Since coming to power, the AKP has managed to reduce the political influence of the generals. It has pushed through legal changes that limit the military's power over politics. Erdogan brushed aside the military's effort to prevent Abdullah Gül, a leading AKP member, from assuming the presidency in 2007. Erdogan brought civilians to the National Security Council, which had long been dominated by the military. In July, he spearheaded legislation that subjects active-duty soldiers to review by civilian courts for crimes not related to their military duties. The days of military coups are likely over, partly because the country has become far more diverse and complex and power is now more diffuse, and partly because of these AKP-led reforms.
To be sure, much of this development is also the officers' doing. They have intervened four times since 1960 to depose civilian governments but have resisted change themselves. On civil-military relations and the questions of religion and Kurdish identity, the military has refused to countenance any vision other than its own. It has been wedded to a very strict definition of secularism, for example, and until very recently, it completely rejected even the Kurds' most basic demands for cultural rights. A recent investigation into an extensive secret effort by some officers and civilian leaders to destroy the AKP has been a revelation to many Turks. Although the handling of this so-called Ergenekon inquiry has been criticized, it has already landed many officers, academics, and others in jail. Whatever facts are eventually unearthed, the investigation has already tarnished the military's reputation.
The AKP will live or die by its policies toward the Kurds. So far, it has managed, courageously and skillfully, to modify Turkey's long-standing policy toward the Iraqi Kurds. For years, the Turkish government had treated the quasi-independent Kurdistan Regional Government as a danger to Iraq's unity and an instigator of Kurdish separatism in Turkey. But the AKP has now engaged the Kurdistan Regional Government in an attempt to win the confidence and cooperation of the Iraqi Kurds on a slew of issues, ranging from security to economic exchanges.
On the harder question of how to treat the estimated 12-14 million Kurds who live in Turkey, however, the AKP government has promised much and done little. This issue is now the biggest drag on Turkey's political life, undermining the political and administrative reforms, constraining the country's foreign policy choices, and requiring huge military expenditures to combat the decades-old insurgency led by the Kurdistan Workers' Party, the Turkish Kurdish rebel group known as the PKK. After years of promising that it would bring a fresh approach to the Kurdish question, the AKP government sparked a charged debate this summer by calling for a "democratic opening" (sometimes referred to as a "Kurdish opening") and launching a series of conversations with Kurdish and Turkish political and civil-society groups. The perspectives of both Turkey's Kurds and influential elements in the AKP appear to be changing, but nothing can be taken for granted. The country is too divided. Many Turkish Kurds still take their cue from Abdullah Öcalan, the imprisoned leader of the PKK, whom the Turkish military, most Turks, and most Western governments consider to be a terrorist. Although Erdogan has promised to unveil a new comprehensive policy, as of this writing, no specifics had yet been revealed. Erdogan will probably propose incremental changes allowing the Kurds to express their cultural identity more freely, such as easing the restrictions on the use of the Kurdish language. But this is unlikely to satisfy many Kurds; real reform will require a long-drawn-out process. The most difficult short-term issue is whether to consider granting amnesty to PKK fighters, particularly the group's leaders. How the government handles this question may determine the scope of change possible on the broader Kurdish question. It remains to be seen whether Erdogan has the stamina and the political fortitude to carry out measures to end the PKK's 25-year insurrection that will enable most of the PKK fighters to return home and release the many prisoners associated with the organization without necessarily legitimizing its stance. Nevertheless, Erdogan has opened the door to truly radical change, and this will continue to generate fractious debate and uncertain consequences for Turkey's political stability.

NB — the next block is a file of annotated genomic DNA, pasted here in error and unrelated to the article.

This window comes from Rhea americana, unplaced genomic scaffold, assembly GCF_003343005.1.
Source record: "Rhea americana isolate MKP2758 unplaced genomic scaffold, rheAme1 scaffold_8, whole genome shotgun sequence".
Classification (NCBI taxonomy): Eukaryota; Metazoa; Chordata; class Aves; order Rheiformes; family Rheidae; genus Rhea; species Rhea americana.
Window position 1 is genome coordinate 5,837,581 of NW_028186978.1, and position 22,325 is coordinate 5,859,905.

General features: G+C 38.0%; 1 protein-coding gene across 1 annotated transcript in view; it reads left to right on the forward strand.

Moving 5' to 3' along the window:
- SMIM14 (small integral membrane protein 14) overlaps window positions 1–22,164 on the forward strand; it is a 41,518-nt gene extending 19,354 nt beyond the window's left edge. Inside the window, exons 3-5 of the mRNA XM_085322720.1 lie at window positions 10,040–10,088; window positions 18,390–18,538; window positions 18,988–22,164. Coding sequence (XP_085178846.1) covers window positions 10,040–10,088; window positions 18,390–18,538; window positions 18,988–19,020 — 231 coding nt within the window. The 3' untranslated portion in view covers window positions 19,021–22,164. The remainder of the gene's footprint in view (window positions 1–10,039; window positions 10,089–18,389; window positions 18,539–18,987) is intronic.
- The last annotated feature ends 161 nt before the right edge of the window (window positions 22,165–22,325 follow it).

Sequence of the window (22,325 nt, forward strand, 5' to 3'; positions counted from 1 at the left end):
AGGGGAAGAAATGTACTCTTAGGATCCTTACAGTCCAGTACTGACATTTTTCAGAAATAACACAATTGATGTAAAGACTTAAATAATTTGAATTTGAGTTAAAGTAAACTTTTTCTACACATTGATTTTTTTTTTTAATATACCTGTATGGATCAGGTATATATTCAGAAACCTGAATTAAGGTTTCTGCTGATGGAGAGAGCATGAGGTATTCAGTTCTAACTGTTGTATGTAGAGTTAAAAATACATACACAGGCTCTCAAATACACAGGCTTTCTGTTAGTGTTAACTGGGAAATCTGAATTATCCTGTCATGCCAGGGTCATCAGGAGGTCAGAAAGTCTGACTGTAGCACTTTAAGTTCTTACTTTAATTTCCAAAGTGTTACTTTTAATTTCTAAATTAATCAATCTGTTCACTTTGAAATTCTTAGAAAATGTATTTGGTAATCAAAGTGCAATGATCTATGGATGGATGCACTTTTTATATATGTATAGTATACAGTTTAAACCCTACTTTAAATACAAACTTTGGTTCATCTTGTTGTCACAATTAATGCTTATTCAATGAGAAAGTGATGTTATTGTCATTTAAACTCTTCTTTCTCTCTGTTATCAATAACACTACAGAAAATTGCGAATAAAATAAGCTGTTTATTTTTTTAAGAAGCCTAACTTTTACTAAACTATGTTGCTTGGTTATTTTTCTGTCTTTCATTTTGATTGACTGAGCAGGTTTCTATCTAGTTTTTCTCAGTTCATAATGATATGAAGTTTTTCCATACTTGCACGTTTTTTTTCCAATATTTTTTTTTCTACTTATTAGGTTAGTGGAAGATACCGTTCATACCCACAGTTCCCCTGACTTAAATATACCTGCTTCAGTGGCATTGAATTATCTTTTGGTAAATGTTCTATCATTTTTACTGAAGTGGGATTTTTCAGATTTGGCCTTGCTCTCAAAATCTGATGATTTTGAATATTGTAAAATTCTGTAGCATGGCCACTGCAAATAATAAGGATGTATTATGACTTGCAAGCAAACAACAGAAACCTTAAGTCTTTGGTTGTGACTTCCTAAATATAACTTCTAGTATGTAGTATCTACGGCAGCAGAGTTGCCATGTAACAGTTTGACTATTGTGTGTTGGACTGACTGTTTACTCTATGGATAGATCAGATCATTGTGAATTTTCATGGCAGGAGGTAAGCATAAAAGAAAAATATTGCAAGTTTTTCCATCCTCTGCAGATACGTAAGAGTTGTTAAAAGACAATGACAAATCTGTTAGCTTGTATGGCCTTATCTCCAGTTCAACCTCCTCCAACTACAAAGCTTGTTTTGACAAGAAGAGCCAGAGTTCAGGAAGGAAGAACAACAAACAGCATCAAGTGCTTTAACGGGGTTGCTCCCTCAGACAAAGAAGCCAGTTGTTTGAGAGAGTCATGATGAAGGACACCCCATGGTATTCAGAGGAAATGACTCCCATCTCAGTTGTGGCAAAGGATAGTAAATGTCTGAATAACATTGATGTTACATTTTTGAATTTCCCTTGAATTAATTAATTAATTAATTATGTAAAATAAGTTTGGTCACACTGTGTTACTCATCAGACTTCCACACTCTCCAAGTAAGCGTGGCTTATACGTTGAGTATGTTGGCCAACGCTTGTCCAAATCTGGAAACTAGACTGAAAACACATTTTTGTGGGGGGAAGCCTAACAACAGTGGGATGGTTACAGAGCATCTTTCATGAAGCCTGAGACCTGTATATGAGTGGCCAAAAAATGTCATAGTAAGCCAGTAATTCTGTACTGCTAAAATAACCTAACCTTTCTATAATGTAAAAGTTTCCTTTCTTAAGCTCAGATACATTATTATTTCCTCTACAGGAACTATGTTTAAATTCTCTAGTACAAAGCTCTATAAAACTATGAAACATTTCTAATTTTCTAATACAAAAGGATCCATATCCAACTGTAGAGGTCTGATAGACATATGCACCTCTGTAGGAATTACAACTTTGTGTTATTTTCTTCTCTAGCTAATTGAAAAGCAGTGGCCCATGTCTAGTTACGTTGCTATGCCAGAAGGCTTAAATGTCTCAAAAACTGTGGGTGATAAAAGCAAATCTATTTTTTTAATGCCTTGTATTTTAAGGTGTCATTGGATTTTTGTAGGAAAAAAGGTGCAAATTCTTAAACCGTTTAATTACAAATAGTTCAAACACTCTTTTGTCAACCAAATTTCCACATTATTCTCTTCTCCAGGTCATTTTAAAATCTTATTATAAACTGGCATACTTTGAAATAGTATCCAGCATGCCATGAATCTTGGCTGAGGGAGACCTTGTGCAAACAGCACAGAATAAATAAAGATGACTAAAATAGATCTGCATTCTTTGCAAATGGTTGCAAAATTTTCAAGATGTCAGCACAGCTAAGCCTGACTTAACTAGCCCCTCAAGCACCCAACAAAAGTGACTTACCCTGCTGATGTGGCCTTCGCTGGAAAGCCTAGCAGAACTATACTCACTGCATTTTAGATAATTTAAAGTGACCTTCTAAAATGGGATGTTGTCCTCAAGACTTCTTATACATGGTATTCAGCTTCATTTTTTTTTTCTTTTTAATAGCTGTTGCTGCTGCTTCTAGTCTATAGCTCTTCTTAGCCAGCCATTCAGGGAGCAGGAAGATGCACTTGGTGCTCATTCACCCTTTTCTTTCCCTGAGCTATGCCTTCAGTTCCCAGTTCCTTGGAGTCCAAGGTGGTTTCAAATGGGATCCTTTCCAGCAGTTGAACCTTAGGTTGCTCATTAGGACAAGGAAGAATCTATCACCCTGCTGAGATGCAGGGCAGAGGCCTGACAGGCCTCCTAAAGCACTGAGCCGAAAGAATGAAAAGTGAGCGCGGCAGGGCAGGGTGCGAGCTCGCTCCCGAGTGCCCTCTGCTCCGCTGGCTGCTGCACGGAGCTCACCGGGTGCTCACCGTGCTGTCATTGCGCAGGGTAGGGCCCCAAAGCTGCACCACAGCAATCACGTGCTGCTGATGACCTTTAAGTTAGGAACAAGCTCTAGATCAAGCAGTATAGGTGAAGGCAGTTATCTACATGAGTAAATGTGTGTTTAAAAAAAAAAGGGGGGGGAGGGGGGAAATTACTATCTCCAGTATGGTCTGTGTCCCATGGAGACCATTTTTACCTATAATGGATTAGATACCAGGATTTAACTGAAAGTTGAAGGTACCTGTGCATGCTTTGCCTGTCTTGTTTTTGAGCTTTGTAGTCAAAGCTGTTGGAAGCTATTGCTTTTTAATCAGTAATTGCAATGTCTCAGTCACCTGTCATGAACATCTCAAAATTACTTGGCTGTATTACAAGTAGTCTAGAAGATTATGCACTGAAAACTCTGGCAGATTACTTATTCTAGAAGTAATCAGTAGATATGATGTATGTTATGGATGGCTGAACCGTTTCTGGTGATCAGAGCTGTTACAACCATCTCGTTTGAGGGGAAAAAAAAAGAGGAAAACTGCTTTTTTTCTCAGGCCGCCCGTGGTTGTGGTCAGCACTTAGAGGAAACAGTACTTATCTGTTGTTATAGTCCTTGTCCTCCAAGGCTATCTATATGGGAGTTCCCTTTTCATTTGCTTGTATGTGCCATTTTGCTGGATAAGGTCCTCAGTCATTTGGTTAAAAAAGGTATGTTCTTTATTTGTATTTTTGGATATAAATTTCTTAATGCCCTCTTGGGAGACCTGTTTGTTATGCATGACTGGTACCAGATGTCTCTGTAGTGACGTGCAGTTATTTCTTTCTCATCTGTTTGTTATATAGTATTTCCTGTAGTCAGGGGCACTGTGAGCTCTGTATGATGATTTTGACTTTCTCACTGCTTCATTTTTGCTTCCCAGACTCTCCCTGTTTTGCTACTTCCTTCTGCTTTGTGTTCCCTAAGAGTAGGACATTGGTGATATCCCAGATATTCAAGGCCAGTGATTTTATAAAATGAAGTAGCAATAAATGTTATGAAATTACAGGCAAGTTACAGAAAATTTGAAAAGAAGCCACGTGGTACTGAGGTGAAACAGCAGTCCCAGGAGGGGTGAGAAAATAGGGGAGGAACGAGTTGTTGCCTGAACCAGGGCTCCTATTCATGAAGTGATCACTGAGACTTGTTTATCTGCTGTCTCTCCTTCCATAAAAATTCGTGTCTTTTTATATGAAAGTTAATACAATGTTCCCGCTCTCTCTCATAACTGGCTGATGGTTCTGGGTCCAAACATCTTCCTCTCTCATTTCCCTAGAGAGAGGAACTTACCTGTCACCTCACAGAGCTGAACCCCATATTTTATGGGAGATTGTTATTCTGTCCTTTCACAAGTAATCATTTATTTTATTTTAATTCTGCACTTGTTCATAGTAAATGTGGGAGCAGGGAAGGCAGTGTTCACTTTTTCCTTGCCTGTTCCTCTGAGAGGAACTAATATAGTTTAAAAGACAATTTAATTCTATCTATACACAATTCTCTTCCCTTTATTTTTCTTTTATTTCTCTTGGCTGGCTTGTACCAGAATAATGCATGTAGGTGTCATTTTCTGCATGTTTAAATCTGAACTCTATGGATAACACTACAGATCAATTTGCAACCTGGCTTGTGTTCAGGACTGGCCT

Turkey has never before had a foreign minister with the drive, vigor, and vision of Ahmet Davutoglu. Even before he acceded to the post, last May, Davutoglu had been promoting a forceful vision of Turkey's role in the world. He has gathered an A list of senior officials at the Ministry of Foreign Affairs. He has set forth an ambitious policy advocating "zero problems with neighbors," with the hope of settling long-standing differences through a high degree of engagement with the leaders and the peoples of Turkey's neighbors. The aim is to turn Turkey from a "central," or regional, power into a global one in the new international order. Implicitly, this is also a project to demonstrate to the world that a Muslim country can be a constructive democratic member of the international community.
More explicit is Turkey's ambition to better deal with the Muslim nations of the Middle East and beyond, whether friends or foes of the West. The AKP government has been enormously active -- but with mixed results, despite the acclaim it showers on itself. It has been most successful in expanding its trade and investment abroad. It has been far less so in making progress toward satisfying the EU's accession requirements and has failed to come to grips with the question of whether the Ottomans' treatment of the Armenians a century ago constituted a genocide. It is still unclear whether the AKP has the will to break much domestic crockery on matters of foreign policy.